Volume 2, Issue 10 December 2002

over 1,500 readers

Edited by Bob Ferguson, Member of USCF Scholastic Council 

Happy New Year to All Chess Folks!

Welcome to the twelfth issue (Volume 2, Number 10) of the Scholastic Chess Update.  

  • The Development of Scholastic Chess

  • News from Chessville and Others

  • Web Site of the Month!

  • Checklist for Attending Nationals

  • Topics from Atlanta

  • Website Update

!!! Coach Training at Castle Chess Camp !!!

For more than two decades, Castle has provided professional development units for coaches and adult players around the USA.  Camp is NOT just for kids!  Dates for the 2003 Castle Chess Camp are June 8-15 at Emory University in Atlanta and July 20-27 at the University of Pittsburgh in Bradford.  If you would like to be placed on our mailing list for the camps, email us at [email protected].  More than 50 folks have already registered for our 2003 camps!

The Development of Scholastic Chess

By Jerry Nash, Director of Global Pawn Promotions

 The development of scholastic chess is a task that requires a comprehensive approach and structure to be successful and enduring. While successful scholastic programs exist in many major cities in the United States, the majority of smaller cities and rural school districts experience little long-term impact from similar efforts. Given the lack of support for education in general in many states, the assignment of adding a scholastic chess program to the educational agenda becomes increasingly difficult. The following are a few of the factors that influence this success.

            I believe that there are 5 keys to success. The first key is the presence of an individual or a group committed to developing the program. Not all of this group need be proficient in chess. School officials, teachers, parents, and community leaders should eventually be represented in this effort. They must be convinced of the value that chess has for scholastic success. This group will plan (or help to plan) after-school chess clubs and tournaments. They will also spearhead the efforts to promote scholastic chess in the community.

            The second key is support from the local school board as well as area principals and teachers. Without permission and some encouragement from these individuals, real progress will be hard to make. As teachers and principals see the academic and behavioral impact of chess, the greater the likelihood that support will come from local � and state � administrations. This does take time! That is why the first key of committed individuals is so important.

            The third key is teacher training. Teachers who do not know how to play chess or run a chess club (and this is certainly the majority) are less likely to sponsor a club at school. It is common for the students to know more about chess than their sponsoring teacher! While this may not be a deterrent to an ongoing program, it will certainly hamper the development of chess skills in the students which, in turn, impacts the level of academic success the students might achieve. In addition, if a school has only one teacher who has chess skills, what happens if that teacher is transferred or takes a sabbatical? The program often stops altogether and must be completely reorganized when the teacher returns or another is finally found who will sponsor the club. (Notice we are still at the club stage. Most areas are not even close to including chess as part of the curriculum.)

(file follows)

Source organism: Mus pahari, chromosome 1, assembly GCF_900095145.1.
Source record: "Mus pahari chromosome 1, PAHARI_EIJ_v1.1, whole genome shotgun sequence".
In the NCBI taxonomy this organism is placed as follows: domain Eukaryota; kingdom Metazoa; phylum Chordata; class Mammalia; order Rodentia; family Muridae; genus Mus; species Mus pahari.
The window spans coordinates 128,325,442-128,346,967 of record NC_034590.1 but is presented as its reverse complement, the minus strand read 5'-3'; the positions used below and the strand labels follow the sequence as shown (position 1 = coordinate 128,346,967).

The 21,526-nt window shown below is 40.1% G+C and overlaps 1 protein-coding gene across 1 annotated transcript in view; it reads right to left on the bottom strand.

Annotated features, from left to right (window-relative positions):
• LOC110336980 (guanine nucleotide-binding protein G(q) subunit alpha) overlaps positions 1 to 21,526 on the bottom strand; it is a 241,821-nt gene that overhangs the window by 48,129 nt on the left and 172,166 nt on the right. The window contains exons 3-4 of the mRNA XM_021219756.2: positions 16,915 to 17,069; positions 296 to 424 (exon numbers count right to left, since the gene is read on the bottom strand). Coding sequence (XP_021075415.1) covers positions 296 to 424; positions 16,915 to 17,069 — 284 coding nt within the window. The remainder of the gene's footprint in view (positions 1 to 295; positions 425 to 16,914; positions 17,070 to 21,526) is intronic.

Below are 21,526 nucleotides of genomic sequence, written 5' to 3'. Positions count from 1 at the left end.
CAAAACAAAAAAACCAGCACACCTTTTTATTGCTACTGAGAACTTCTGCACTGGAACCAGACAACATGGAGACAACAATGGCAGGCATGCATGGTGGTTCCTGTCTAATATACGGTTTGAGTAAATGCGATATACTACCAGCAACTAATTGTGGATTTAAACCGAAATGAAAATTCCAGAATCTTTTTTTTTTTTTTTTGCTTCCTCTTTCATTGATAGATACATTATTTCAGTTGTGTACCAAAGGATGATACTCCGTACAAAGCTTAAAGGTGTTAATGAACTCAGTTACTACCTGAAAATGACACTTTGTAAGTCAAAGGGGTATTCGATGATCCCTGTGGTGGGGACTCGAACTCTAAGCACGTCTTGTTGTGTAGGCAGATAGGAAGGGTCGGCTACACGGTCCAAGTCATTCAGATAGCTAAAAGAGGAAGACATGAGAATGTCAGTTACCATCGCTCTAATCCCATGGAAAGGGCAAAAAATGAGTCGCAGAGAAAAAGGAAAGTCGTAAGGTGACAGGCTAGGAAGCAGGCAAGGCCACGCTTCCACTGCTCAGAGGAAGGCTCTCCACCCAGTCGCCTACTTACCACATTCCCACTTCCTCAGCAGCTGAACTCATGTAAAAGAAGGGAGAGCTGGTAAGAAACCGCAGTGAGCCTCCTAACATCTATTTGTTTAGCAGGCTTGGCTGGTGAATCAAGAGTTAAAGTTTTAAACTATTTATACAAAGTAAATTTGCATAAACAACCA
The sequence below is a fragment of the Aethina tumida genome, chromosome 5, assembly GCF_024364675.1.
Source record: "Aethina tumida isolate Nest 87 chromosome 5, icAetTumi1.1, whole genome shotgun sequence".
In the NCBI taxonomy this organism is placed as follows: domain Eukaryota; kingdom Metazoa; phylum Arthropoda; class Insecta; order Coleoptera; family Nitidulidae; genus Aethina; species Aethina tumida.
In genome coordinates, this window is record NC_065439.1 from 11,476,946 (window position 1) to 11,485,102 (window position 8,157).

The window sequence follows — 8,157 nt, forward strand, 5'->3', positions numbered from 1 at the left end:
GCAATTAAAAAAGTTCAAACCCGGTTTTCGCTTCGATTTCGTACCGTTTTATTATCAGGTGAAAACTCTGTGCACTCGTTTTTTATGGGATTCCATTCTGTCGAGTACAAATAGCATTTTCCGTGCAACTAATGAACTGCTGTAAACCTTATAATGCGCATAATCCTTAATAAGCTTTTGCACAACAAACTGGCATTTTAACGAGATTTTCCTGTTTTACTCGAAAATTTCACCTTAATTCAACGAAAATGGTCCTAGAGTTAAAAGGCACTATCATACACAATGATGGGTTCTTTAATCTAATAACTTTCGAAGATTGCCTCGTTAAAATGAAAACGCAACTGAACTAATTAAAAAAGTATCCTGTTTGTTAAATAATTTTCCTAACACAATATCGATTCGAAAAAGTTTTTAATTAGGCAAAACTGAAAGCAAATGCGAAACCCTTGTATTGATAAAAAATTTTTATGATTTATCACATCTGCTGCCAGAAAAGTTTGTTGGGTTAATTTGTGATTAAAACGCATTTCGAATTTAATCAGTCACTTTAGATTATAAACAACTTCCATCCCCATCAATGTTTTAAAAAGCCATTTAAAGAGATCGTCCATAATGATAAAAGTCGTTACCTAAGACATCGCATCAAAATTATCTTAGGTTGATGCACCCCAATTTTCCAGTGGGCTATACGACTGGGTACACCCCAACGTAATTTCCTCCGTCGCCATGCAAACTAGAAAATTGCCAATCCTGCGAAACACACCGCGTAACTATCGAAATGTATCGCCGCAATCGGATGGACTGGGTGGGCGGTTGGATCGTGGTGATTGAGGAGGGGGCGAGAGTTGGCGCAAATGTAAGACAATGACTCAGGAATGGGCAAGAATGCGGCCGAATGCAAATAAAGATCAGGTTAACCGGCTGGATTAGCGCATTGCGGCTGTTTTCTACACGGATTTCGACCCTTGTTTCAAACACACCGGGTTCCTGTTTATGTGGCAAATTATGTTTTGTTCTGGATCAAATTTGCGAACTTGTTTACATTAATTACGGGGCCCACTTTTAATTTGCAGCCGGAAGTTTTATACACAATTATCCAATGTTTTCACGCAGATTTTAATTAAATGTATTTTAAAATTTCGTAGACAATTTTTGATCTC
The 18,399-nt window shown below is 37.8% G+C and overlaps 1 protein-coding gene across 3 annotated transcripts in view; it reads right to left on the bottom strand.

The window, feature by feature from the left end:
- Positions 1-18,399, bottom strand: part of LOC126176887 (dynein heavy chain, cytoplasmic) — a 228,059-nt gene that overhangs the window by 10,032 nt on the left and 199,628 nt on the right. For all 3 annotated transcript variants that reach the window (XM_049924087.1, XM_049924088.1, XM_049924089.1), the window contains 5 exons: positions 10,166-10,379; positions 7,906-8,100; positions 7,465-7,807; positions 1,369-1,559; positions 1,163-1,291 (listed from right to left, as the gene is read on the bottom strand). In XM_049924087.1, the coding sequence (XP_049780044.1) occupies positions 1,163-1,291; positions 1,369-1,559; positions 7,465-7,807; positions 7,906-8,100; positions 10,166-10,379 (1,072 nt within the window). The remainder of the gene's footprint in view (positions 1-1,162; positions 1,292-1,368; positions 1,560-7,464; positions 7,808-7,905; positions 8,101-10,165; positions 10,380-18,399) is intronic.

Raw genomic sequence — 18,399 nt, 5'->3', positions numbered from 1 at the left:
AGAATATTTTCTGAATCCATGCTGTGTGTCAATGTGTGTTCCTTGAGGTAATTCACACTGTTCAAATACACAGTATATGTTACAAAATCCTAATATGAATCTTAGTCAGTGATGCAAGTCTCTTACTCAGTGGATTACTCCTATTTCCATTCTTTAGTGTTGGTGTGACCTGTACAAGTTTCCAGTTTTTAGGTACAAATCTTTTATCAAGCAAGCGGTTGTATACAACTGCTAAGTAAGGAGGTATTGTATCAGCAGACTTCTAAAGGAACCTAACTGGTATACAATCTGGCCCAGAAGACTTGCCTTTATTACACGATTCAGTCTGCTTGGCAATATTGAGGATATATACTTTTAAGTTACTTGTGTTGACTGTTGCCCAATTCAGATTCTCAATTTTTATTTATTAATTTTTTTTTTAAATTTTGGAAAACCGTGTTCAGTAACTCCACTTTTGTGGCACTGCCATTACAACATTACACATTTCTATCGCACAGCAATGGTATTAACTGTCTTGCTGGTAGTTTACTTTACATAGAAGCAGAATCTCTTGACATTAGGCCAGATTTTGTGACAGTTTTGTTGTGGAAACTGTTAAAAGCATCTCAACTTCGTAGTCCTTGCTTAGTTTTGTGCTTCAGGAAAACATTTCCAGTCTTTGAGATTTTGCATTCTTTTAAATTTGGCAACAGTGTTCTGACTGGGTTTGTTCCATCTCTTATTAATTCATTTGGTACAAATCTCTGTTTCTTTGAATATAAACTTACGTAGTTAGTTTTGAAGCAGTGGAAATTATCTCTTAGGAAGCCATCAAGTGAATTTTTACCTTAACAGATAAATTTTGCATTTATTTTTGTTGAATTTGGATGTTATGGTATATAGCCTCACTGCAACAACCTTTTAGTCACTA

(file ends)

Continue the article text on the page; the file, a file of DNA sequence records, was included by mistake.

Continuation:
The fourth key is the local university. Cooperation from the university can come in the form of scholarships. Several states now have one or more universities offering scholarships to the winners of certain scholastic events. This provides publicity for the school and also assures them of the quality student they are already trying to attract.

            Cooperation from the university can also come in the form of academic preparation offered in the school�s department of education. Student teacher training is, I believe, an untapped resource for the development of scholastic chess. If new teachers are graduating from the university already having the skills to teach chess and run a club, the maintenance and progress of the overall program is enhanced.

            The fifth key is community support. This may exist in the form of parental involvement or local media promotion of events. But for the scholastic program to truly grow, the support must also come from area businesses that see the long-term value of developing students who can think. After all, it is from this pool of individuals that they will be searching for employees. Businesses may sponsor scholarships, tournaments, or even the placement of chess equipment in the schools. Their presence lends credibility to the program both in the community and to the students themselves, encouraging even more involvement.

            One added benefit of chess often overlooked  by parents and the community is the opportunity for cultural exchange. Whether meeting chess players from other parts of the U.S. or from other parts of the world, the chance for enlarging a child�s world view should not be downplayed. We do not live in isolation either politically, socially, or economically. Our students are not competing (educationally and in the job market) just locally or nationally but globally. This challenge becomes more apparent as the opportunities for global cultural experiences increase.

Much has been said and written from the educational community and the culture at large about teaching our children how to think. I can think of no better activity than chess to help accomplish that task! It is my hope that local and national organizations can combine their efforts to impact the development of scholastic chess in the United States. 

Jerry Nash is currently Director of Global Pawn Promotions ( in Lake Charles, LA. GPP was organized as a non-profit organization emphasizing scholastic chess cultural exchange. Because of the local economic situation, Jerry is considering relocation to an area in the U.S. more supportive of such a program. If you have questions or comments, please contact him at  [email protected].

** Story Hour with the Grandmasters **

GM Joel Benjamin and GM Arthur Bisguier along with their moderator, Stephen Shutt, entertain and inform their audience by sharing little-known chess anecdotes in this 90 minute video.




    Recent Chess News  News & Notes, including Chessville
    coverage of:  Rapid match: Kasparov vs. Karpov (December 19th-20th / New York, USA);